The once mighty British Royal Navy is unable to send any meaningful number of ships to support an interdict and inspect program against North Korea.
Plans to impose a blockade of North Korea to prevent the regime acquiring nuclear weapons were thrown in disarray last night.
China said it would oppose attempts to inspect suspect vessels and Royal Navy commanders said Britain was unable to make a significant military commitment to the proposed United Nations naval task force.
The United States is leading attempts to put together a force that would prevent suspect cargoes from entering the Marxist dictatorship and stop North Korea exporting weapons of mass destruction technology to rogue regimes such as Iran and terrorist groups.
Attempts to assemble the force began in earnest yesterday after the UN Security Council unanimously passed a resolution late on Saturday imposing tough arms and financial sanctions against Pyongyang following its claim that it had test-fired a nuclear warhead last week.
The UN resolution prompted an angry response from North Korea, which said it would regard the imposition of sanctions as an act of war and described the resolution itself as "gangster-like".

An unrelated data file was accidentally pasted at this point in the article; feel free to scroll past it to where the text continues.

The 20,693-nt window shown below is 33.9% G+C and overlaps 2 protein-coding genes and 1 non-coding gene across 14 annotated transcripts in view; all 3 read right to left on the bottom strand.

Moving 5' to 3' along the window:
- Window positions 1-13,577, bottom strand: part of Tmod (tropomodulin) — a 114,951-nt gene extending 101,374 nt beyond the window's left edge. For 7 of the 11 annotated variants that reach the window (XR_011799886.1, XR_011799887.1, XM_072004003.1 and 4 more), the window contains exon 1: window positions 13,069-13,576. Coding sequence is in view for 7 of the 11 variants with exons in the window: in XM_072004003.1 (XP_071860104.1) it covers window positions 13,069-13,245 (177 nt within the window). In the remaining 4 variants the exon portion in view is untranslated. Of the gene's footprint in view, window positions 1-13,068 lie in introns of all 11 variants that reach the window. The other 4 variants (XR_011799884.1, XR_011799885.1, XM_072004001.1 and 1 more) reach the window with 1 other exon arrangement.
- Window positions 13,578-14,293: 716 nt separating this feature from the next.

I had no idea how diminished the Royal Navy has become, but assuming these counts are accurate, they cannot muster enough surface ships to equal one US carrier task force.
On a vaguely related front, the US NORAD command center at Cheyenne Mountain in Colorado is being mothballed.
During the long nuclear standoff with Moscow, the nation's super-secret nerve center was a symbol of both Cold War might and apocalyptic dread, depicted in such movies as "WarGames" in 1983. But with the end of the Cold War, the war room is being put on "warm standby" to save money.
A staff will keep it ready to resume operations at a moment's notice if a blast-hardened command center becomes necessary, but the critical work is being shifted to Peterson Air Force Base, about 10 miles away.
"In today's Netted, distributed world we can do very good work on a broad range of media right here," Adm. Timothy Keating, commander of the North American Aerospace Defense Command, or NORAD, said from his Peterson headquarters. "Right there at that desk, including one push-button to the president."
Moreover, the U.S. military says the countries that have succeeded the Soviet Union as the main threat to this country — hostile states such asand — do not have the weapons to take out a command center in Colorado.
I can't say as I believe this to be a good development.